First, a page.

A long time ago in a land far away, I was born in the month of January…in the year of the pig; just a few days shy of fulfilling my dream of being a rat chef.
Honestly, my idea of dinner is not really just vegetables. The only reason I thought it would be a good idea to make this dish is because my friend had not watched Ratatouille, even though it’s been 15 years since it was released (how time flies). But while I did love the movie and the presentation looked superb, I was not completely sold on the dish. Just like Ego, the critique in the movie and those around him, I truly did not have faith that this dish would be amazing (spoiler, it was). If you don’t believe me, just take a look at the finished product.
Now if you’re going to make Ratatouille from scratch, here’s a few things you should know:
Try to find similar sized vegetables. If you don’t like I didn’t, you may want to double or triple up your slices of the smaller vegetable with the ones with the bigger slices.
If you don’t have a mandolin, don’t sweat it, but… it will take a bit more time to slice all your vegetables thinly. You may not get as thin of a slice either, which is totally fine but something to think about. Get a friend or your sous chef to help you slice these while you prepare the other items.
If you are slicing with a knife and don’t have a handy extra pair of hands to help you out, try slicing ahead of time. You can store the sliced vegetables in the fridge if you’re planning to cook in the next day or so. Luckily I had some extra help.
When baking, place a large tray on a lower shelf to catch any overflow. You’ll thank me later when you don’t have to clean your oven from any spillage.
Mise en place: Get your ingredients together
2 tbsp olive oil
1 onion (diced)
4 garlic cloves (minced)
2 bell peppers (diced, choose different colors)
Salt, to taste
Pepper, to taste
28oz crushed tomatoes (big can)
2 tbsp chopped basil
Vegetables (may vary depending on size):
3 medium eggplants
2 yellow squashes
2 tbsp chopped basil (or add 1 more tbsp for more basil flavor)
1 tsp chopped garlic (1-2 cloves of garlic)
2 tsp chopped thyme
2 tbsp chopped parsley
4-5 tbsp olive oil
Salt, to taste
Pepper, to taste
If you got a mandolin, get it out and start slicing. If you don’t have one yet, roll up your sleeves and get to work! You’ll be here a while. I’ll wait.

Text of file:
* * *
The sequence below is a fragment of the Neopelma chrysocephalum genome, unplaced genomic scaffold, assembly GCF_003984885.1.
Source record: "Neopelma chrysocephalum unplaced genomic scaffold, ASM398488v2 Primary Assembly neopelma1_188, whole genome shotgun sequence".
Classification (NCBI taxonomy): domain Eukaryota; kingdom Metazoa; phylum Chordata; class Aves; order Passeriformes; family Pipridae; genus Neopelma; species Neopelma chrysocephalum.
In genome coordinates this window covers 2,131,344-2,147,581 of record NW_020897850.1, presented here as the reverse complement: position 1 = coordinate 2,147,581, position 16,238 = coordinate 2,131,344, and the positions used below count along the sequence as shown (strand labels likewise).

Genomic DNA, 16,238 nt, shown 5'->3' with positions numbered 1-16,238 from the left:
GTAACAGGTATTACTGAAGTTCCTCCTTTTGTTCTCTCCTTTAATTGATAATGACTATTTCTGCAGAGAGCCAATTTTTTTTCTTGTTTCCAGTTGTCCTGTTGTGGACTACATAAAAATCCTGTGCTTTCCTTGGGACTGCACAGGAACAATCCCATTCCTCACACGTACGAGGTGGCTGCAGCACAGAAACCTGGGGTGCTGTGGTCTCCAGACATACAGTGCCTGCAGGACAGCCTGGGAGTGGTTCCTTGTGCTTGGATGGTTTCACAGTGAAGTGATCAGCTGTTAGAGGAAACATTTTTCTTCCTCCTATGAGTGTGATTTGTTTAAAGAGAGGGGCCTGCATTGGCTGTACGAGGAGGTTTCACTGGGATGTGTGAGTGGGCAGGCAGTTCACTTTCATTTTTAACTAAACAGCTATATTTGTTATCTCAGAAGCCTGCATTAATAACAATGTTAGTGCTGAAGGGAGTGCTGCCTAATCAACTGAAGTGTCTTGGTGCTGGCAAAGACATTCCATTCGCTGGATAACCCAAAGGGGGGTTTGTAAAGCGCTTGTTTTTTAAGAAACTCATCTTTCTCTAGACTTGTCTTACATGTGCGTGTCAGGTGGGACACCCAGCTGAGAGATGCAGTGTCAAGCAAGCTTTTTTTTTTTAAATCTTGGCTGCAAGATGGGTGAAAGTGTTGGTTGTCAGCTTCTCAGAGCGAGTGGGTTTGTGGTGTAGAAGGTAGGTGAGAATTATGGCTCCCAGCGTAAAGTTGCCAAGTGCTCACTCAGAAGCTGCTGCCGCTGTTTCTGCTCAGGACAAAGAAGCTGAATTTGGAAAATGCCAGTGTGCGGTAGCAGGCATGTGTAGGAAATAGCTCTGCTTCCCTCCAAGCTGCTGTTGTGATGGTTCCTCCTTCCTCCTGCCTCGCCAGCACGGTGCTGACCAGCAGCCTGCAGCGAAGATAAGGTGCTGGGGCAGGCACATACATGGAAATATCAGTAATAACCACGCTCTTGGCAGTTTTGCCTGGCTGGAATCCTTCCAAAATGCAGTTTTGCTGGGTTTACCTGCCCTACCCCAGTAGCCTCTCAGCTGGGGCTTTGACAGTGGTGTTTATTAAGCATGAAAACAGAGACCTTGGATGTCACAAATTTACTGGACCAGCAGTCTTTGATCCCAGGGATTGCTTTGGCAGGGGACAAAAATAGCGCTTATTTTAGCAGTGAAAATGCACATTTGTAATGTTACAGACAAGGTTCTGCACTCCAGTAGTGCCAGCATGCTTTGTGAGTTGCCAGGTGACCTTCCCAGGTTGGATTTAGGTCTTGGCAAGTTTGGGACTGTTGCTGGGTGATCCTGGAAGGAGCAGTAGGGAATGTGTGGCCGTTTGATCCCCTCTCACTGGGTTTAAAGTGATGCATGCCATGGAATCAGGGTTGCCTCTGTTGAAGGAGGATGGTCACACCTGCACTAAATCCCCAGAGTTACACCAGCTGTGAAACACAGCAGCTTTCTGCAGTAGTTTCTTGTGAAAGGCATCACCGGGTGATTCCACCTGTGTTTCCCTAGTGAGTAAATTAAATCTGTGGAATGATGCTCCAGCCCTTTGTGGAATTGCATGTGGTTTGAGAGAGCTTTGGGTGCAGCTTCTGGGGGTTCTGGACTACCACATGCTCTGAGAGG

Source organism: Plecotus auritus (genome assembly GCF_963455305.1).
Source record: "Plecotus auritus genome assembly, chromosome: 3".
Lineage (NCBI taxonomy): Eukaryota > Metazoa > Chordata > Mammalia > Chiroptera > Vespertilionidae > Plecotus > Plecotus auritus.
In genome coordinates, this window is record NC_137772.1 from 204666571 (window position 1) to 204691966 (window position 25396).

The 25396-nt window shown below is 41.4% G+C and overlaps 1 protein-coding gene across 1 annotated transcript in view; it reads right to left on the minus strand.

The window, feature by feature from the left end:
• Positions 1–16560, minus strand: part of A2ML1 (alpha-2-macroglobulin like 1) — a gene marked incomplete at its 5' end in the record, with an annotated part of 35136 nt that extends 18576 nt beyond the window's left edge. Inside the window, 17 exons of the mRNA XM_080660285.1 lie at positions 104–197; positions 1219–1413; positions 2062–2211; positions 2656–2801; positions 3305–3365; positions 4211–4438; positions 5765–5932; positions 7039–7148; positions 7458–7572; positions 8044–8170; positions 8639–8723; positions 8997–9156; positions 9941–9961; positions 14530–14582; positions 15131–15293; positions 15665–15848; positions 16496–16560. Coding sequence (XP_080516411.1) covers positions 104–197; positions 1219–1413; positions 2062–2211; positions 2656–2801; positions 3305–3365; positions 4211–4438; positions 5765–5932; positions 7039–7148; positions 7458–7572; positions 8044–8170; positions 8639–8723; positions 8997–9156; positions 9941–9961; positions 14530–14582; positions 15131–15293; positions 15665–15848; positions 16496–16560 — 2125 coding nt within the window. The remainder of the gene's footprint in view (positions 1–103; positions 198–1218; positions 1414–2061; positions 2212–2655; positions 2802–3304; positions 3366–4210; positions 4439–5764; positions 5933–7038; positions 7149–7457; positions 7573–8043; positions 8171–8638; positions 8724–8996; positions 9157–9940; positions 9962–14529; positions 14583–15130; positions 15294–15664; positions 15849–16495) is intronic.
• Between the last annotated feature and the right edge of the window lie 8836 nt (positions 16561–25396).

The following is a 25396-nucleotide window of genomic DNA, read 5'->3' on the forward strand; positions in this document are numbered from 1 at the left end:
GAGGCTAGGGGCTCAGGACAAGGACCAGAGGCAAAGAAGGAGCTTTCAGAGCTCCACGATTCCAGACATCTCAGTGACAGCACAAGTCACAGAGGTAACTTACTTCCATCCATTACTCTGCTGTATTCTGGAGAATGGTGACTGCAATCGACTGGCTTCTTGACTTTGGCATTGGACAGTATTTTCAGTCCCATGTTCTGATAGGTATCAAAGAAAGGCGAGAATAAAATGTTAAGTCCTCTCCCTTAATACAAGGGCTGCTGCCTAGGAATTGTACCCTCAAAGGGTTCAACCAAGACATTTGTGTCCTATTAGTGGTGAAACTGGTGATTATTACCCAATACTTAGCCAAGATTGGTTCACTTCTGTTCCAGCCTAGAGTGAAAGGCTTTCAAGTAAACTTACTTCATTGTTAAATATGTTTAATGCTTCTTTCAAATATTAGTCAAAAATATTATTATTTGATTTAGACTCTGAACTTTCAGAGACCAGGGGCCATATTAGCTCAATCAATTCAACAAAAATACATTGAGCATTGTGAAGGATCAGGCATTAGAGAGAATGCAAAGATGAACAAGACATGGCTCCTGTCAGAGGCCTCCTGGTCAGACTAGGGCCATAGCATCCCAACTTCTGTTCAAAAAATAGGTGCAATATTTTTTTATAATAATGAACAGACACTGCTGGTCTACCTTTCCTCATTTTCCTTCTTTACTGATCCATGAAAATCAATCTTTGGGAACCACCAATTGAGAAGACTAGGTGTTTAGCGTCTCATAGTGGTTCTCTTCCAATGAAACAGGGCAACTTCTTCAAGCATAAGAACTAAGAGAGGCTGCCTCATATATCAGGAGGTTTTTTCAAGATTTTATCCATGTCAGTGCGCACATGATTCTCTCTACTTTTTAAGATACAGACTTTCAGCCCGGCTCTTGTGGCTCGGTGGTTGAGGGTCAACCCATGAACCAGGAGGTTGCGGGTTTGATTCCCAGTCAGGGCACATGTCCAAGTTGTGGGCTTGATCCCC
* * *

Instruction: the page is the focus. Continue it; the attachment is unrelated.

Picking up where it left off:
Once you got those vegetables sliced thinly (as thin as possible, the recipe asked for 1mm or 1/16 inch, but mine were closer to .5cm-1cm) set them to the side. Preheat the oven to 375F (190C). Start chopping your sauce ingredients: mince your garlic and chop your onions, bell peppers, and basil. Heat up your pan with the oil, and start cooking the onions, garlic, and bell peppers for about 10 minutes over medium-high heat until golden. They should feel soft as they will be part of your sauce. Add the canned crushed tomatoes and stir until everything is mixed. You can remove it from the heat and add your chopped basil to the mixture and also season with some salt and pepper.
I used a cast iron skillet for my sauce, and ultimately my oven cooking. Use your cast iron skillet (I used a 12 inch) or a baking Pyrex and lay your sauce at the bottom (about 1/2-1 inch depth). Start laying your sliced vegetables in rings. Choose your order, and stick to it. Once you’ve finished with the rings, prepare the herb sauce. Chop more basil, some parsley, thyme and add the minced garlic to a bowl. Add olive oil, salt and pepper to taste. Once the herbs have been thoroughly mixed, drizzle onto the sliced vegetables.
Voilà! Your dish is ready to put in the oven. If your oven is heated, cover your pan or skillet with tinfoil and place in the oven for approximately 40 minutes. Remove the tinfoil and bake for another 20 minutes. Your vegetables should be nice and soft.
Let cool a little before serving. Let me say this dish was delicious, and I would definitely devour again. It is a lot of work to prep this, but if you have friends who will you help you cook, and most importantly friends who will help you eat, what more could you ask for! Let me know if you decide to attempt this. It was definitely a challenge, but well worth it.
I did my best with the plating, with modicum success. I’d rate this dish 10/10. Just like the restaurant critic Ego in the movie (spoiler), I was blown away by the powerful flavor profile of this dish. The soft velvety vegetables accompanied with the herb and tomato sauces really brought the dish together. My only complaint, which may be a result of the large tomato slices or the fact I served it piping hot, was the tomato sauce was a little wet and runny. Some of the liquid did bubble and drip down the side of my skillet (thankfully the pan caught most of it).
It’s still summer, so head down to your local farmers market and grab some gourds and fresh tomatoes. Although it’s not the easiest dish to put together, it was really fun to “build” this colorful plate. As always, if you try it out, let me know!